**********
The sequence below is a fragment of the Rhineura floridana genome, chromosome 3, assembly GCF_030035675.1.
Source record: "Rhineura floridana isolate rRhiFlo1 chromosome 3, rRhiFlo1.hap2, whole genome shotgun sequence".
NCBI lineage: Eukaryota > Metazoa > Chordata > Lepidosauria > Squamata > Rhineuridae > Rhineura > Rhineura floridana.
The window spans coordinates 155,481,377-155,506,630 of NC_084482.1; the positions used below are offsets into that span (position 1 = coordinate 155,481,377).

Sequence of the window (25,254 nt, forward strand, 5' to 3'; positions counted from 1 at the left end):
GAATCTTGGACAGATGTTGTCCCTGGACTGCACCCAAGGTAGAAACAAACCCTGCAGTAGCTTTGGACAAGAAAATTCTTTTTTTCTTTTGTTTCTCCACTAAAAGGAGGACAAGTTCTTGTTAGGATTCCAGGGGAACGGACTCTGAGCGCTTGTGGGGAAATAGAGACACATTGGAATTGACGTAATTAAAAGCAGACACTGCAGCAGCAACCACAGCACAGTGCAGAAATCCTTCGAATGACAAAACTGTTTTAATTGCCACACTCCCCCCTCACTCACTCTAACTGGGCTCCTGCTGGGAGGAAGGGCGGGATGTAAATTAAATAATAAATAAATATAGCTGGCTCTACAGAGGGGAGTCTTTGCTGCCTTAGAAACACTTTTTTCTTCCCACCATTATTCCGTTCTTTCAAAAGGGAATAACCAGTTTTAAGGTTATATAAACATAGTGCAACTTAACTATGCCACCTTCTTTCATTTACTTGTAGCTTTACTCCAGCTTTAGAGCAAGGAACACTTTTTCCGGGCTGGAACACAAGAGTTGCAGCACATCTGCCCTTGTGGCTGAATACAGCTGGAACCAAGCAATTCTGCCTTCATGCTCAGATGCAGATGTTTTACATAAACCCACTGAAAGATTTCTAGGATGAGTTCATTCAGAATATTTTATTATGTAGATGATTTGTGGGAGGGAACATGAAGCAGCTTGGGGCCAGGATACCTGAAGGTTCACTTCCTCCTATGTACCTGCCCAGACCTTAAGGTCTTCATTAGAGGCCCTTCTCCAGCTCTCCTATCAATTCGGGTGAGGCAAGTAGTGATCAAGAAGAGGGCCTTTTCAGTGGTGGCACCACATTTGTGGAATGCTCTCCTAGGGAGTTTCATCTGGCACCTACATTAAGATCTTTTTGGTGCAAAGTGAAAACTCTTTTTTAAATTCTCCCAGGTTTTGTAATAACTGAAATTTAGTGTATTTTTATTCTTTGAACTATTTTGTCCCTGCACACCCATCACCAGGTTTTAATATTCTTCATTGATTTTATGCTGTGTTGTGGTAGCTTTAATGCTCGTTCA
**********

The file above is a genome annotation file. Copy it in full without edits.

The sequence below is a fragment of the Rhineura floridana genome, chromosome 3, assembly GCF_030035675.1.
Source record: "Rhineura floridana isolate rRhiFlo1 chromosome 3, rRhiFlo1.hap2, whole genome shotgun sequence".
NCBI lineage: Eukaryota > Metazoa > Chordata > Lepidosauria > Squamata > Rhineuridae > Rhineura > Rhineura floridana.
The window spans coordinates 155,481,377-155,506,630 of NC_084482.1; the positions used below are offsets into that span (position 1 = coordinate 155,481,377).

Sequence of the window (25,254 nt, forward strand, 5' to 3'; positions counted from 1 at the left end):
GAATCTTGGACAGATGTTGTCCCTGGACTGCACCCAAGGTAGAAACAAACCCTGCAGTAGCTTTGGACAAGAAAATTCTTTTTTTCTTTTGTTTCTCCACTAAAAGGAGGACAAGTTCTTGTTAGGATTCCAGGGGAACGGACTCTGAGCGCTTGTGGGGAAATAGAGACACATTGGAATTGACGTAATTAAAAGCAGACACTGCAGCAGCAACCACAGCACAGTGCAGAAATCCTTCGAATGACAAAACTGTTTTAATTGCCACACTCCCCCCTCACTCACTCTAACTGGGCTCCTGCTGGGAGGAAGGGCGGGATGTAAATTAAATAATAAATAAATATAGCTGGCTCTACAGAGGGGAGTCTTTGCTGCCTTAGAAACACTTTTTTCTTCCCACCATTATTCCGTTCTTTCAAAAGGGAATAACCAGTTTTAAGGTTATATAAACATAGTGCAACTTAACTATGCCACCTTCTTTCATTTACTTGTAGCTTTACTCCAGCTTTAGAGCAAGGAACACTTTTTCCGGGCTGGAACACAAGAGTTGCAGCACATCTGCCCTTGTGGCTGAATACAGCTGGAACCAAGCAATTCTGCCTTCATGCTCAGATGCAGATGTTTTACATAAACCCACTGAAAGATTTCTAGGATGAGTTCATTCAGAATATTTTATTATGTAGATGATTTGTGGGAGGGAACATGAAGCAGCTTGGGGCCAGGATACCTGAAGGTTCACTTCCTCCTATGTACCTGCCCAGACCTTAAGGTCTTCATTAGAGGCCCTTCTCCAGCTCTCCTATCAATTCGGGTGAGGCAAGTAGTGATCAAGAAGAGGGCCTTTTCAGTGGTGGCACCACATTTGTGGAATGCTCTCCTAGGGAGTTTCATCTGGCACCTACATTAAGATCTTTTTGGTGCAAAGTGAAAACTCTTTTTTAAATTCTCCCAGGTTTTGTAATAACTGAAATTTAGTGTATTTTTATTCTTTGAACTATTTTGTCCCTGCACACCCATCACCAGGTTTTAATATTCTTCATTGATTTTATGCTGTGTTGTGGTAGCTTTAATGCTCGTTCA